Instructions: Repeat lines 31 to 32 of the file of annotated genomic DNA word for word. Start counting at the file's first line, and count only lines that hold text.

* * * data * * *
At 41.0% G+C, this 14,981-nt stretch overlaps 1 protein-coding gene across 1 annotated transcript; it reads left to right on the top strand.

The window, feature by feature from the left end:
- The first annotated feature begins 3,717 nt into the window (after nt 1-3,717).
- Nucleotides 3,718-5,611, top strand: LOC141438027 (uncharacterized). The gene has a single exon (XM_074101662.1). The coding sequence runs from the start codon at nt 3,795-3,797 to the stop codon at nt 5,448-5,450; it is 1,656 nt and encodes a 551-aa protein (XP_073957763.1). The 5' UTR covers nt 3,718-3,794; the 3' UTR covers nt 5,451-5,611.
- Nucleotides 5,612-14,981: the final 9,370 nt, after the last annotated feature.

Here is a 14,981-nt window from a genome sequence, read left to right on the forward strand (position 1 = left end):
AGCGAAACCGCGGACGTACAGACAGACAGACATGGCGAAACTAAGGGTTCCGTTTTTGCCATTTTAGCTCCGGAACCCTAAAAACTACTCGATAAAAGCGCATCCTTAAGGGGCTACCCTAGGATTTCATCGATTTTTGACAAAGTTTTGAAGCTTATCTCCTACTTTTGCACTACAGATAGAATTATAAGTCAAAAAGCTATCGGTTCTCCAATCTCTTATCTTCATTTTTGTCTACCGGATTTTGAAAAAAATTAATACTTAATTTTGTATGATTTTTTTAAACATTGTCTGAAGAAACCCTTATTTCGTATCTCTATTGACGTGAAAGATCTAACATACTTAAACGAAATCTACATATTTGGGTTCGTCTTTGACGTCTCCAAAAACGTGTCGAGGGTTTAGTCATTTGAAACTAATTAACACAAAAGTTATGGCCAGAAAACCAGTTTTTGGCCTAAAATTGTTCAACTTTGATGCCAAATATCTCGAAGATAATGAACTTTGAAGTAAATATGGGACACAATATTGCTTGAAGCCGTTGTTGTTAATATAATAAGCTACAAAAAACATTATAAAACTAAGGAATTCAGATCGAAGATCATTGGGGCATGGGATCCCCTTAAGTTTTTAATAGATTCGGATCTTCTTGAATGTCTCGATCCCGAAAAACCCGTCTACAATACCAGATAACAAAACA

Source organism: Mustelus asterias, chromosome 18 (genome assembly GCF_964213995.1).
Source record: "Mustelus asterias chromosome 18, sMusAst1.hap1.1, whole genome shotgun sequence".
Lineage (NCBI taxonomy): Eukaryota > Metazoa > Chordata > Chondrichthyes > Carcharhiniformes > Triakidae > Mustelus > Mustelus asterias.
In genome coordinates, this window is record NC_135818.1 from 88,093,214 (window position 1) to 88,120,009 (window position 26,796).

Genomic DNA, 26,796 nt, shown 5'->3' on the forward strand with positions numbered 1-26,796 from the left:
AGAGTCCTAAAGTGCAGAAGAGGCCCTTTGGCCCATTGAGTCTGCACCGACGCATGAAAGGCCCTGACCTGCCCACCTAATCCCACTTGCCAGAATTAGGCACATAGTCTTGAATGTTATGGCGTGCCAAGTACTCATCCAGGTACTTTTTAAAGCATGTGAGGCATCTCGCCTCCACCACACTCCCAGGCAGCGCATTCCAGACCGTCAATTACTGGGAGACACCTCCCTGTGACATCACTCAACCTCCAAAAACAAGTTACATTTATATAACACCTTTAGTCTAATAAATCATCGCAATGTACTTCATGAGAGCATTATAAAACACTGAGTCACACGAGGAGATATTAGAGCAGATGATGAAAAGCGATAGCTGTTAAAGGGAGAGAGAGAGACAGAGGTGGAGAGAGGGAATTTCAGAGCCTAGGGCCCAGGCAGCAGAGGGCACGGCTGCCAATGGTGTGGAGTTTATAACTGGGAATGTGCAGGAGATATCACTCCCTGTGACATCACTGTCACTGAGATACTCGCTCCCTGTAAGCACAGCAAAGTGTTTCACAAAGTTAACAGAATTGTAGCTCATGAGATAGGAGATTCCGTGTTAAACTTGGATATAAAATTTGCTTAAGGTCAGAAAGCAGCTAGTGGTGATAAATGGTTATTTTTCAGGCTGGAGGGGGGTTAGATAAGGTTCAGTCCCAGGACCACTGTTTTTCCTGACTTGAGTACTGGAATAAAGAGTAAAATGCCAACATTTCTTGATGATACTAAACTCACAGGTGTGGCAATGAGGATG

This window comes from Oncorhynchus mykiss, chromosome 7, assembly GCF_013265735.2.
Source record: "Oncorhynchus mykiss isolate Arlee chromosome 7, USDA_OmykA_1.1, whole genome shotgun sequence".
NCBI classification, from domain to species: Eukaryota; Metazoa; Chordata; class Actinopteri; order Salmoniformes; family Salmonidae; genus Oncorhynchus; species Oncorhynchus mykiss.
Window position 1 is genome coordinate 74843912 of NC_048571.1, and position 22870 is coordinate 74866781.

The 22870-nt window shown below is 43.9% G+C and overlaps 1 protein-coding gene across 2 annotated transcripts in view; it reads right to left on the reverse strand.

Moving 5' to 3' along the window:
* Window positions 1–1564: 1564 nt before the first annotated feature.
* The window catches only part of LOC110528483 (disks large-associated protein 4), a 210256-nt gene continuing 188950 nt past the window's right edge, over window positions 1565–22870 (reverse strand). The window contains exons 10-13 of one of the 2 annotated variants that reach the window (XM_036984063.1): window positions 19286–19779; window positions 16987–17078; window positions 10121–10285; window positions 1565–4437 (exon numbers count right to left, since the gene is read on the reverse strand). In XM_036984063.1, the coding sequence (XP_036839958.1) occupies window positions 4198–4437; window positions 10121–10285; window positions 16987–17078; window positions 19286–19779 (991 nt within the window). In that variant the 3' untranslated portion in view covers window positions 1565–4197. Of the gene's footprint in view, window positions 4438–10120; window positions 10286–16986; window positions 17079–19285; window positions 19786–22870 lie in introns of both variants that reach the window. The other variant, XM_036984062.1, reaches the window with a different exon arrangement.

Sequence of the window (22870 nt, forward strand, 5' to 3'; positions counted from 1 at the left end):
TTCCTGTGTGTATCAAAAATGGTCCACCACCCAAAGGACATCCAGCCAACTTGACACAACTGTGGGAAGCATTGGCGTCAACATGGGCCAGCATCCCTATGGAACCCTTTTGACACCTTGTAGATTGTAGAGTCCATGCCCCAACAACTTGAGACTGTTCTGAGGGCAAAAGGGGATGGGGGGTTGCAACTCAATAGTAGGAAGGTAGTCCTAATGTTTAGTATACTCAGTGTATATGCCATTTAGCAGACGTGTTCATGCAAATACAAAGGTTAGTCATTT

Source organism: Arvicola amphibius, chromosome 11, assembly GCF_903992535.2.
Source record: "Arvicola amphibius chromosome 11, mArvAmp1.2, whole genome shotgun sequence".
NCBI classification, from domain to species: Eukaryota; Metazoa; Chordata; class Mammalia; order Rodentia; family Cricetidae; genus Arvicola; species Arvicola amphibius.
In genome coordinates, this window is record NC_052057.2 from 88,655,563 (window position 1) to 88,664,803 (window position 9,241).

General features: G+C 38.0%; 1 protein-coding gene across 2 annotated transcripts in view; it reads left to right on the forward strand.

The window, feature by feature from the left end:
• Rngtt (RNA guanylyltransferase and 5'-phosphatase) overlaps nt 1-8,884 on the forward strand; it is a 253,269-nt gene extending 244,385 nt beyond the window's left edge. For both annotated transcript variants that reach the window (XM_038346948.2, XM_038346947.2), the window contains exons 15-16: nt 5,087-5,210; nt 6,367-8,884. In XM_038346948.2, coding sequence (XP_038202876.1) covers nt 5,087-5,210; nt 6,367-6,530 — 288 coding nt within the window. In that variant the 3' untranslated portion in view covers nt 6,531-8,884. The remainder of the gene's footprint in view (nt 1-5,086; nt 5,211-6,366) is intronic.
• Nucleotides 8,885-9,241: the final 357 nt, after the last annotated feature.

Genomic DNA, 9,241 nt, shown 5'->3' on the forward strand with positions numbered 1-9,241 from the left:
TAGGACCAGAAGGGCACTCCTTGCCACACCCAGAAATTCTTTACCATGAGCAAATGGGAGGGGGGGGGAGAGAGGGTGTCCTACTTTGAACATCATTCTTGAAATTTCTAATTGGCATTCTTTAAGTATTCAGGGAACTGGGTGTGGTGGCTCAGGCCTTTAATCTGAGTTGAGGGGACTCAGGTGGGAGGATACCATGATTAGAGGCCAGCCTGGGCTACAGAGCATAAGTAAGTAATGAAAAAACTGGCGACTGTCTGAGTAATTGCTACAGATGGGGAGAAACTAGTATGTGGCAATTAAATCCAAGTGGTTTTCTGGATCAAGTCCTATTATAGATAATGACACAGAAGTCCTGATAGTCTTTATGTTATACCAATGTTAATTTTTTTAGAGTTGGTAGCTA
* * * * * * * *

• Nucleotides 8,885-9,241: the final 357 nt, after the last annotated feature.

Genomic DNA, 9,241 nt, shown 5'->3' on the forward strand with positions numbered 1-9,241 from the left: